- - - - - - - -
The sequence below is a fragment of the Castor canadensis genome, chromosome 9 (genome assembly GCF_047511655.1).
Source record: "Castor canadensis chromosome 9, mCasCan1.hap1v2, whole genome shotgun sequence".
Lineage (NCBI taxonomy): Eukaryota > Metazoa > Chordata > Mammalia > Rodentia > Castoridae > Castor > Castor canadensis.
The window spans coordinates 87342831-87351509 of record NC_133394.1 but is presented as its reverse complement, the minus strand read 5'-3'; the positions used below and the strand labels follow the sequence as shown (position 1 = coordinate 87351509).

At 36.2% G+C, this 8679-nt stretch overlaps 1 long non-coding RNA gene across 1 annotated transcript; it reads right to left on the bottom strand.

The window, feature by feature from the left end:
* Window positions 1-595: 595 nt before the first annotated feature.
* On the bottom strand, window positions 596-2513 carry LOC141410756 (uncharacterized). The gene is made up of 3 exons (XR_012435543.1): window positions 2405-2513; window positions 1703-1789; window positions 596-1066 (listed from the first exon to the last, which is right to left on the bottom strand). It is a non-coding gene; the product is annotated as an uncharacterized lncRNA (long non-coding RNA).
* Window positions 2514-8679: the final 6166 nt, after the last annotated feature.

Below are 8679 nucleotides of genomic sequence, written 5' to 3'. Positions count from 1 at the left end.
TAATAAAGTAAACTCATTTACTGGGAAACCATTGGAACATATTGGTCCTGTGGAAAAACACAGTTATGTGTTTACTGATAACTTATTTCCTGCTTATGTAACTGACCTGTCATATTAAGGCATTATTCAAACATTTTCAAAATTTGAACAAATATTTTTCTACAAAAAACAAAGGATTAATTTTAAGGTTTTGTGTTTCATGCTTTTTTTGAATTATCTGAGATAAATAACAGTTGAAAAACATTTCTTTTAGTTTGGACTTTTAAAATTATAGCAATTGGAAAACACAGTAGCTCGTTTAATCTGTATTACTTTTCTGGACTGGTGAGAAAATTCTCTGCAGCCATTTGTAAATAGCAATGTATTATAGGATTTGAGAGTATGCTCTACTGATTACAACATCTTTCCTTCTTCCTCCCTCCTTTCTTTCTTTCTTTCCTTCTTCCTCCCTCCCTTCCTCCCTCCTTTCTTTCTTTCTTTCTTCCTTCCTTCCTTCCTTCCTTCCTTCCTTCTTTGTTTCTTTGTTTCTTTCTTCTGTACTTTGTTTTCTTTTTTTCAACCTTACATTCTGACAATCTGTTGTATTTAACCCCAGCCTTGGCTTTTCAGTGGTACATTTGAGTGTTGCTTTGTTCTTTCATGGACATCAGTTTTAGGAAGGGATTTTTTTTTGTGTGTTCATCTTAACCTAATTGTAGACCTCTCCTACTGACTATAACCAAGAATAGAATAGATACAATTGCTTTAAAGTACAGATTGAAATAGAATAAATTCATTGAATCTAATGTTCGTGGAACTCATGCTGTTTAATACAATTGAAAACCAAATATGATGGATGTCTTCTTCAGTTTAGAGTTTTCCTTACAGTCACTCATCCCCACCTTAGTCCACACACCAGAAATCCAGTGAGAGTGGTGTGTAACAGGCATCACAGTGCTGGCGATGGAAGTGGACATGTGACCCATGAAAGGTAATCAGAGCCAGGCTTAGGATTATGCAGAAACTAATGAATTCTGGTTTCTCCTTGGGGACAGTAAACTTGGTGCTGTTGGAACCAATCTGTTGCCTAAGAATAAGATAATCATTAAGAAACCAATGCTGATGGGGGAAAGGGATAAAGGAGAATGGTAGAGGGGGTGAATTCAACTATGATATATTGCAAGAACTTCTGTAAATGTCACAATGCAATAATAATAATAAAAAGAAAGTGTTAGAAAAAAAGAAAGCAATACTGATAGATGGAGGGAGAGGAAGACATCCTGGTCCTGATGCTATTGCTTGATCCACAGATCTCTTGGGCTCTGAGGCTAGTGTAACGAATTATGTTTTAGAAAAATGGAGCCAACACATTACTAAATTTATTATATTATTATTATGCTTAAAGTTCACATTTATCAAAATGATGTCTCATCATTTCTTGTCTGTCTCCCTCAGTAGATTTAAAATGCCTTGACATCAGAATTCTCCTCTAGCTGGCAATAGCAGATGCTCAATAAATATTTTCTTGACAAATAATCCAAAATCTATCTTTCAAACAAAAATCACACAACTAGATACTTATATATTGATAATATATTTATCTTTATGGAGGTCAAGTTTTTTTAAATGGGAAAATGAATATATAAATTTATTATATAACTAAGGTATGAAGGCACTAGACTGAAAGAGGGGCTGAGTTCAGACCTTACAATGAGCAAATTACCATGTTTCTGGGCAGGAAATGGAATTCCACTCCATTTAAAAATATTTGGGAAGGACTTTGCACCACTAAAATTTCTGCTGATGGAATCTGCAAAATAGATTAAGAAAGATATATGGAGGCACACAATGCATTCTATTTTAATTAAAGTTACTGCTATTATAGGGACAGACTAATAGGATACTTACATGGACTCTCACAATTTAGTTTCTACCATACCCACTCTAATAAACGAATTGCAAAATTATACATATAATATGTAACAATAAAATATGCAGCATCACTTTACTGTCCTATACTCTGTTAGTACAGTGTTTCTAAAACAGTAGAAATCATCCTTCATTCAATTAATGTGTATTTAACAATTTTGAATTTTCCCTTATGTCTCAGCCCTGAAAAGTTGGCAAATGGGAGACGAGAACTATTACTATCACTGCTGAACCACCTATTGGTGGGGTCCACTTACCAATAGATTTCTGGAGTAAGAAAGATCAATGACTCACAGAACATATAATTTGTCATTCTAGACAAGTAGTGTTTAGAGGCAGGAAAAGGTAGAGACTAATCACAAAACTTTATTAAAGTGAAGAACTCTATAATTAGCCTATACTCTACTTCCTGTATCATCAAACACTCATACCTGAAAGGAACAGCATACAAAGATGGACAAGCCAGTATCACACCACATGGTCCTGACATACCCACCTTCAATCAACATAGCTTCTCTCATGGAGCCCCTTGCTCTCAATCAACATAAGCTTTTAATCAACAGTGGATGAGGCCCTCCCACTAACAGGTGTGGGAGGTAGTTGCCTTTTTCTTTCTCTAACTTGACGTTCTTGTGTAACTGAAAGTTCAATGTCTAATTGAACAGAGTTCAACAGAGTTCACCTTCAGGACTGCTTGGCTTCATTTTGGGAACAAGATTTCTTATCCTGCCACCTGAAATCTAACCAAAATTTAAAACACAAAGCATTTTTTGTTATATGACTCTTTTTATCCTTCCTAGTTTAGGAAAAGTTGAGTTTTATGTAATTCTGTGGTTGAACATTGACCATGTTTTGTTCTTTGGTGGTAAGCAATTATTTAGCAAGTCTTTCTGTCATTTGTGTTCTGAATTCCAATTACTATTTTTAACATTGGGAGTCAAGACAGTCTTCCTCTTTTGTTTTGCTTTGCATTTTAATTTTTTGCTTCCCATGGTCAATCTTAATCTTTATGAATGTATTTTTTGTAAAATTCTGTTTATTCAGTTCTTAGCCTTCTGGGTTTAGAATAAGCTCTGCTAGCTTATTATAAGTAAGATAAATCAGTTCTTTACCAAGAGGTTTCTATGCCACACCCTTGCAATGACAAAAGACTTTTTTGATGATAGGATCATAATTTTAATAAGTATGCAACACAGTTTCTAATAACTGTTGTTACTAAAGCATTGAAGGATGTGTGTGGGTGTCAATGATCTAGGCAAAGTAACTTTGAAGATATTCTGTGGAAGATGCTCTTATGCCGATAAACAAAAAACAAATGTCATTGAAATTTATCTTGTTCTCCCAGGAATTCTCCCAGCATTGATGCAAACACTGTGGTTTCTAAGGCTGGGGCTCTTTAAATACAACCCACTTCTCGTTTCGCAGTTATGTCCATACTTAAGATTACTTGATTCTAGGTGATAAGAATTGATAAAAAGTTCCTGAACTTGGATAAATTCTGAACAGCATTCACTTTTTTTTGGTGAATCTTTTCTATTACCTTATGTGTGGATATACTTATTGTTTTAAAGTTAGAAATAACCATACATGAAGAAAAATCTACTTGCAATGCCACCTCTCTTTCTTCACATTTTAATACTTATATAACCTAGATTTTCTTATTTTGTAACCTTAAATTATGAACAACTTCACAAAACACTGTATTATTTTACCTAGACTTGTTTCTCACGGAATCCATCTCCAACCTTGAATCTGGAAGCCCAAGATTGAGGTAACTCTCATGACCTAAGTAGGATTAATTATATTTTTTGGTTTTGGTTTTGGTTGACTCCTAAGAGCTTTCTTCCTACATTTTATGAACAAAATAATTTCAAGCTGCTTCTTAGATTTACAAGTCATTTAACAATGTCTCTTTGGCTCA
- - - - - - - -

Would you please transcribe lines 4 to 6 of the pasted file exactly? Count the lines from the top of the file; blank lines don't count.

The window spans coordinates 87342831-87351509 of record NC_133394.1 but is presented as its reverse complement, the minus strand read 5'-3'; the positions used below and the strand labels follow the sequence as shown (position 1 = coordinate 87351509).

At 36.2% G+C, this 8679-nt stretch overlaps 1 long non-coding RNA gene across 1 annotated transcript; it reads right to left on the bottom strand.

The window, feature by feature from the left end: